On the flipside, Desi Arnaz Jr -- son of Desi Sr and Lucille Ball -- auditioned for De Niro's most famous role, Travis Bickle in Taxi Driver. Desi was young, pretty and innocent-looking: not quite what you want in an avenging maniac.
Jack Nicholson -- one of the few stars as legendary as Clint or Connery -- has reportedly turned down more than 50 roles in his lengthy career, including the parts of God in Bruce Almighty and Michael Corleone in The Godfather. A ruthless and murdering mobster, we can see him doing. The benevolent creator of all life? Mm, maybe not so much.
Sometimes these wildcard casting decisions come to pass, and sometimes -- though not too often -- they work. We liked Robert Downey Jr as Sherlock Holmes; Philip Seymour Hoffman as the villain in Mission: Impossible III; Charlize Theron in Monster; Kris Kristofferson in Pat Garret and Billy the Kid; Elizabeth Banks as Laura Bush in W.
But more often they don't. Jake Gyllenhaal as a buff sword-swinging action hero (Prince of Persia)? Samuel L Jackson as a Jedi (the three Star Wars prequels)? Denise Williams as a nuclear scientist (The World is Not Enough)? Keira Knightley as a kick-ass bounty hunter (Domino)? Bruce Willis as a psychiatrist (Colour of Night)?
What genius gave the green-light to any of those? And how long did they remain in their job afterwards?
And the unlikely team-ups look like continuing. Recent rumours have linked Johnny Depp to the role of Lex Luthor, the baddie in yet another Superman remake. Stranger still, Beyonce has been spoken of as Lois Lane, which makes no sense at all because A) she can't act, and B) she's a whole different race.
Brad Pitt in the latest videogame adaptation, Red Dead Redemption? Wholesome starlet Emma Roberts in horror flick Scream 4? Joe Pesci, Al Pacino and -- yep, him again -- Robert De Niro as gun-toting Paddies in The Irishman? Kiefer Sutherland and Bruce Willis in Fantastic Four?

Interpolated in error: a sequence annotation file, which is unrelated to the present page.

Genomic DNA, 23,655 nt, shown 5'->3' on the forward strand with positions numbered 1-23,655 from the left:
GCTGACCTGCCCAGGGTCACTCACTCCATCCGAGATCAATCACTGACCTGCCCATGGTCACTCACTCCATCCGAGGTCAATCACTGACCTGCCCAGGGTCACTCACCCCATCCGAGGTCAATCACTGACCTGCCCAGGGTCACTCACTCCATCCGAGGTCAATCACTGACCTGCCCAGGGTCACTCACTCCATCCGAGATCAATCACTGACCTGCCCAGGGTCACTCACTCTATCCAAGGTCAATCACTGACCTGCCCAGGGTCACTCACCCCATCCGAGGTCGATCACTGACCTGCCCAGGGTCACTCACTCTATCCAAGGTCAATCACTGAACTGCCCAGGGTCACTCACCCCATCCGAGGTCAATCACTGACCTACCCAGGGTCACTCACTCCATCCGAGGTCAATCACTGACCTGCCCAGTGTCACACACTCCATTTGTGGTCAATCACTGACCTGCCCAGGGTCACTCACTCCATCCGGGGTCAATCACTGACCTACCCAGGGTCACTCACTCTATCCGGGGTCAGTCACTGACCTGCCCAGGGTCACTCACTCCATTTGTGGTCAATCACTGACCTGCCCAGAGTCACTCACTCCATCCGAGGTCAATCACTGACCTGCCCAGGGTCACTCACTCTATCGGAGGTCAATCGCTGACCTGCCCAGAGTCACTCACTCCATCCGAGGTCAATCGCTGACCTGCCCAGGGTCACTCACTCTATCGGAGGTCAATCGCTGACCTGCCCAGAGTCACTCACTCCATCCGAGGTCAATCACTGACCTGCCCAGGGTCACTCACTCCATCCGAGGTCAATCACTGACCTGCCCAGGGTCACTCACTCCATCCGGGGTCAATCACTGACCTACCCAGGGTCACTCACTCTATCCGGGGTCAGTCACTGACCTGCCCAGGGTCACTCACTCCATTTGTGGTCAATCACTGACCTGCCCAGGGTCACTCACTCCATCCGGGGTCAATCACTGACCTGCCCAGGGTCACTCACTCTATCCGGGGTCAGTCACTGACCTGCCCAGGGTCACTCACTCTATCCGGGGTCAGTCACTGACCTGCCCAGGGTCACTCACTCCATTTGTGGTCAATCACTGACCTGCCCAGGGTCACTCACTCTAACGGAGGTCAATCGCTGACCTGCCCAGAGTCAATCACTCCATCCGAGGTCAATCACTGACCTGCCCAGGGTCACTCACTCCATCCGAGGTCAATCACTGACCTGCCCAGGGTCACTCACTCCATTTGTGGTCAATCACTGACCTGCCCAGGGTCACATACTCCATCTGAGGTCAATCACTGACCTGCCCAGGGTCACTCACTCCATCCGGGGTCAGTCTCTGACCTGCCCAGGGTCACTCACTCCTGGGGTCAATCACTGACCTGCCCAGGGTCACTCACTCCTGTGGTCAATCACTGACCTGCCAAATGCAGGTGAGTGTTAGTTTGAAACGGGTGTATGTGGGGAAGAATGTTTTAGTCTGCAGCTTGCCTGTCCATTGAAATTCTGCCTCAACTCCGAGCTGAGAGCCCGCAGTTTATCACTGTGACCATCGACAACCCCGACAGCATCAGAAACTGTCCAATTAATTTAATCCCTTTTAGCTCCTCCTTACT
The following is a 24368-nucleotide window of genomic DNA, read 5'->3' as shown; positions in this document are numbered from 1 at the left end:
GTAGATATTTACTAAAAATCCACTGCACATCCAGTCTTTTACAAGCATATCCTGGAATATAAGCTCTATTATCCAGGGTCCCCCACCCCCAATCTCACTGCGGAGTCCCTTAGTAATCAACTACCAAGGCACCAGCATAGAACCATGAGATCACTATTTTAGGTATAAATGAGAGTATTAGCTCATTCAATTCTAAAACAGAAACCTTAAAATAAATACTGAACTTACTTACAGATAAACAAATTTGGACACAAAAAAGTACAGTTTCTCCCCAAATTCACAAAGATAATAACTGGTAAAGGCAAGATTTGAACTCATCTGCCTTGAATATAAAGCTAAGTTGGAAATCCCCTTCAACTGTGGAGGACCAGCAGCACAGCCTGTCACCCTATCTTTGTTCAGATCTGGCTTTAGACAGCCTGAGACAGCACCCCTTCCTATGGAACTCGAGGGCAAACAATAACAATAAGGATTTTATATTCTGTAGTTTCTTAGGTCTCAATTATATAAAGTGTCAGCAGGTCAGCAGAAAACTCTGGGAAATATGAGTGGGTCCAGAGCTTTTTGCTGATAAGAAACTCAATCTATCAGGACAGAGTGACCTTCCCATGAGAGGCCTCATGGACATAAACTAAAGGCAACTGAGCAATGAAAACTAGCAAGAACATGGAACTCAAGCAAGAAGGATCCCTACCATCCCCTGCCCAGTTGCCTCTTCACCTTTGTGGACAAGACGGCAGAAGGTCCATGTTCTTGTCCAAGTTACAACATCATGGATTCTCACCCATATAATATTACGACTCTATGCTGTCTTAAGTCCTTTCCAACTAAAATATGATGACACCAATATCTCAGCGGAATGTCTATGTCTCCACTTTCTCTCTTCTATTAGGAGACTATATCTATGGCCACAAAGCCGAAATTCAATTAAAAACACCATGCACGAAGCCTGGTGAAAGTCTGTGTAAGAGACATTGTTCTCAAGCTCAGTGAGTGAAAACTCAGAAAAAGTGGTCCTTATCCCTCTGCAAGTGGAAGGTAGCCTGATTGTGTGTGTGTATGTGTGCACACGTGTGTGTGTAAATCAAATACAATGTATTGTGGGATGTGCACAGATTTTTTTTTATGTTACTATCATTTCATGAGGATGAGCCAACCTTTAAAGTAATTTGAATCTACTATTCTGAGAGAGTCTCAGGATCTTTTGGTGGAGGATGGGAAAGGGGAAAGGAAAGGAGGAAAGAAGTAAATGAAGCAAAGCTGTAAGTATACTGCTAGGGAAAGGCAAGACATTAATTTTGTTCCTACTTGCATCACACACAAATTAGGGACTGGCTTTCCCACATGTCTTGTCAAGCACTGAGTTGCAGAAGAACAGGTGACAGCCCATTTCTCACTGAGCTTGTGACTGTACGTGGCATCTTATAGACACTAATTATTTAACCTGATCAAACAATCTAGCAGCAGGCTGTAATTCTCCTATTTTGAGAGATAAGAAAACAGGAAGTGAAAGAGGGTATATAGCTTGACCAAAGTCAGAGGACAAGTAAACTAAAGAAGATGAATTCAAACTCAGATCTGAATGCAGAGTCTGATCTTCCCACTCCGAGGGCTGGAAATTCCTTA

They're all being talked about at the moment, and all sound like the worst idea since they decided to employ fire-breathers as in-flight entertainment on the Graf Zeppelin.
Still, let's look on the bright side: Martin Freeman of The Office has reportedly just turned down the part of Bilbo in the forthcoming Hobbit movie, so at least we'll be spared a mopey, self-pitying hero, shuffling around the Shire and moaning about how annoying his boss is.
Meanwhile, Sacha Baron Cohen is set to play Freddie Mercury in a biopic of the late Queen singer, a casting call that could prove terrible or inspired -- and possibly both at the same time. At least it will be directed by Peter Morgan, who seems to specialise in "real-life" stories: he's made movies about Richard Nixon, Idi Amin and Queen Elizabeth.
But, while Baron Cohen is undoubtedly a very talented guy, we've yet to be provided with evidence that he can act to a traditional script. Borat, Bruno and Ali G were what you might call acts of improvised lunacy; they needed a brass neck, an absolute lack of self-consciousness, and the ability to keep a straight face and remain in character. Playing Freddie in a biopic needs more and, at the same time, less from the performer.
And none of these choices could possibly be as weird, ill-chosen or disastrous as the casting of OJ Simpson as The Terminator. He was considered for the role, back in the early '80s, before Governator Arnie was given the job.
At the time it would have seemed a poor choice, simply because he couldn't act to save his life; as subsequent events showed, it would have been a terrible choice.
Although as it turned out, he really could act to save his life -- and did.